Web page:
San Francisco -- If you think the politics of poisoning and ravaging America ended with George Bush's administration, here's some sobering counterevidence that a big part of our political elite wants to prove you wrong.
In Washington, a couple of weeks ago, Republican senators raked John McConnell, Jr. over the coals. McConnell is one of President Obama's nominees for the federal bench -- for a district judge seat from Rhode Island. What concerned Senators Jon Kyl and Jeff Sessions was that McConnell, as a public-interest lawyer, might have been, well, too zealous, in his efforts to protect children from lead poisoning. McConnell was the lead attorney for the State of Rhode Island in a case against manufacturers of lead paint. In the case, he argued that since the manufacturers of lead paint knew their product was toxic, and sold it anyway, they were legally liable for damages under the common-law doctrine of nuisance.
A jury agreed that the companies had to pay for cleaning up the toxic threat created by their product -- which the state estimated would cost $2.4 billion. But the Rhode Island Supreme Court threw out the verdict, saying that the companies didn't control where their product was used, so they shouldn't be liable. Taxpayers were back on the hook.
Whatever you think of the verdict, McConnell was a lawyer representing a client, the State of Rhode Island. He argued on behalf of his client, which is what lawyers are supposed to do. Litigators are not supposed to behave like judges (until and unless they actually become one).
That distinction was lost on Senators Kyl and Sessions. Sessions actually argued:
"Being passionate and zealous is a good quality for a litigator. But I do think those qualities are somewhat different in the cloistered halls of a courtroom, where you're reading briefs and trying to be objective. Those emotions might again start running, and you might say that 'There's a wrong there that I need to right.'"
The two Republican senators were echoing the arguments of the Chamber of Commerce, which had warned Congress against McConnell:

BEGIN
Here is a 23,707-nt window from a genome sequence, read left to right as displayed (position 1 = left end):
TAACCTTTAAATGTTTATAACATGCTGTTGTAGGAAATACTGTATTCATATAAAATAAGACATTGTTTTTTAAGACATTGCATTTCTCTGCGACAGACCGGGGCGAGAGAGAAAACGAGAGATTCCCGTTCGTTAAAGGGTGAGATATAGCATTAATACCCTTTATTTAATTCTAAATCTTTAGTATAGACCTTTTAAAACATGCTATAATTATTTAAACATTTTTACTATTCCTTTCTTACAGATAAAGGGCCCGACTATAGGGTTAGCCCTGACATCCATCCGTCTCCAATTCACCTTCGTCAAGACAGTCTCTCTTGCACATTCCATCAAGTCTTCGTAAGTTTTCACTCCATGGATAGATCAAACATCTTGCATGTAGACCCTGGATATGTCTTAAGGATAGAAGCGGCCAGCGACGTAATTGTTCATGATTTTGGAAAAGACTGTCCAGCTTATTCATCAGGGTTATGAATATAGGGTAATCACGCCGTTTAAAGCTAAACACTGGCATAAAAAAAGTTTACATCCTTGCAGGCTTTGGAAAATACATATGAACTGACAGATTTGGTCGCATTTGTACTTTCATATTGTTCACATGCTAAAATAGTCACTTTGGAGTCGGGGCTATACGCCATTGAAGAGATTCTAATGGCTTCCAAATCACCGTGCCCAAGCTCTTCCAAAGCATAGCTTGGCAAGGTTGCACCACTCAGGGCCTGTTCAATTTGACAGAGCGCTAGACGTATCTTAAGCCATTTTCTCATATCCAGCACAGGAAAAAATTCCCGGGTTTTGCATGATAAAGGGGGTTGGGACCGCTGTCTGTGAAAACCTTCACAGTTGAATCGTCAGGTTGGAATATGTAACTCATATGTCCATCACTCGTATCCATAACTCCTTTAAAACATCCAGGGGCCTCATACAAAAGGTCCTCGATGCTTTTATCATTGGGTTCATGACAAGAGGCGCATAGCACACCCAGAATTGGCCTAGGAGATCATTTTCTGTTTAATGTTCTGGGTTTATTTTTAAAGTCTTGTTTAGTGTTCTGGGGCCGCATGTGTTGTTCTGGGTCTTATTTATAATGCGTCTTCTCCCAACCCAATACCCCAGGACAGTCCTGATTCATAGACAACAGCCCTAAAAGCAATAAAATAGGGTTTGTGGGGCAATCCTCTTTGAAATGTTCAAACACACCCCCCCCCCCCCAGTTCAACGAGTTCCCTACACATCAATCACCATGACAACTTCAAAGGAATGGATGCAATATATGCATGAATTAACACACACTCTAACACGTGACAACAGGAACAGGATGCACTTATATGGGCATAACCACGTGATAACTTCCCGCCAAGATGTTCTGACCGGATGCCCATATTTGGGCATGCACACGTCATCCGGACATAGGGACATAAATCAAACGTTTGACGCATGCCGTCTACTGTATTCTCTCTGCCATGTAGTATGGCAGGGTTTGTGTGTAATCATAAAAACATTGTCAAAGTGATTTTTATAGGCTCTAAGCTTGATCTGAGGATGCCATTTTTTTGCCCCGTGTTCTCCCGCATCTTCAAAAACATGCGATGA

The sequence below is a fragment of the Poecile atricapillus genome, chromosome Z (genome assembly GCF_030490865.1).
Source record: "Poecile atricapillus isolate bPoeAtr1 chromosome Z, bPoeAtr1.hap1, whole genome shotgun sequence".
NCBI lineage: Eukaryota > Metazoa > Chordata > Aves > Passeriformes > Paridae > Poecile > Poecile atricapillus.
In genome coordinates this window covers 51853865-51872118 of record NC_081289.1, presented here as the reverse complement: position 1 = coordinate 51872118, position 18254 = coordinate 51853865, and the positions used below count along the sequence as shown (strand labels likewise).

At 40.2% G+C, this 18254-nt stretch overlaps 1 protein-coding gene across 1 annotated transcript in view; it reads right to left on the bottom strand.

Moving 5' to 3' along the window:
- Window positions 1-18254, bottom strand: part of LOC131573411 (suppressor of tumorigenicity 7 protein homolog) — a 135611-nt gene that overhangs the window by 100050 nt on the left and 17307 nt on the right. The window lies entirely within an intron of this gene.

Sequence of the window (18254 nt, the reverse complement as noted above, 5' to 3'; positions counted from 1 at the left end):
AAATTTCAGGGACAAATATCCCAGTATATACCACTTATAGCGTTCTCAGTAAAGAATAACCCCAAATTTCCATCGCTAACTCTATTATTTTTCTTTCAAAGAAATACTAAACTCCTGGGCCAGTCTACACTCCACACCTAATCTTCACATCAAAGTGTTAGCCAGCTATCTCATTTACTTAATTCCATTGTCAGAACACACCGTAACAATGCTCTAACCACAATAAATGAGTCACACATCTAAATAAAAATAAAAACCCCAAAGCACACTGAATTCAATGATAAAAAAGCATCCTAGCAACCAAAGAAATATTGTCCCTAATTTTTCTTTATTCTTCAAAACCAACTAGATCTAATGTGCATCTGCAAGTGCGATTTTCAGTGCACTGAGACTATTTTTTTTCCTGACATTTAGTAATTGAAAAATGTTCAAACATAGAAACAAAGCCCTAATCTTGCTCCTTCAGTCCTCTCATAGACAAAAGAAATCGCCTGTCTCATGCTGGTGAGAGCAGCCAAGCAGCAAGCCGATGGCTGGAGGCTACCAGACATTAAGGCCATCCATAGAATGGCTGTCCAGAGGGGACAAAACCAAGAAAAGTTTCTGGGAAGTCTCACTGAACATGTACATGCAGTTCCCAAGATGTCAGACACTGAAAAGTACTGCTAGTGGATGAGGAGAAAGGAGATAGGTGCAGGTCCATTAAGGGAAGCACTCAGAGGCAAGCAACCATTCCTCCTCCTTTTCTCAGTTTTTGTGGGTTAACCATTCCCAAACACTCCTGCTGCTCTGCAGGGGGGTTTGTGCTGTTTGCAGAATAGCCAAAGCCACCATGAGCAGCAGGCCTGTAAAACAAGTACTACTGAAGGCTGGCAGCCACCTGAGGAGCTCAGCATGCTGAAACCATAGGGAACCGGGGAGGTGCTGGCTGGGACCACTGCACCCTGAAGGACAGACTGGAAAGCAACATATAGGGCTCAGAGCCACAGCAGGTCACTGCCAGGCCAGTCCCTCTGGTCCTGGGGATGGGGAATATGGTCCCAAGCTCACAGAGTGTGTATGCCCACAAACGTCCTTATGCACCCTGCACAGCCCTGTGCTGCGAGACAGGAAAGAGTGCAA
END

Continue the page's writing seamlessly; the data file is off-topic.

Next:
"His apparent bias against the business community and questionable judicial philosophy raise serious reservations about his fitness to serve a lifetime appointment to the federal bench," said Lisa Rickard, president of the U.S. Chamber's Institute for Legal Reform. "McConnell's elevation to the federal judiciary could create a 'magnet' jurisdiction that would encourage additional meritless, plaintiffs' lawyer-driven lawsuits."
So apparently the Chamber of Commerce and Senators Kyle and Sessions think that nuisance law (after-the-fact liability) is the wrong way to protect the public health -- and that any lawyer who has argued to the contrary is unfit to be a federal judge.
Perhaps they favor a more efficient approach to protecting public health, like testing chemicals in advance to find out whether they're toxic before they are painted all over our homes and communities?
Think again. A week later, over on the House side, the Republican leadership decided it would oppose the testing of chemicals for toxicity except on the basis of peer-reviewed science showing that they are toxic. In essence, the Republicans claimed that it was necessary to amend a bill designed to protect the public against endocrine disruptors so that it instead protected the industry from having to test its chemicals: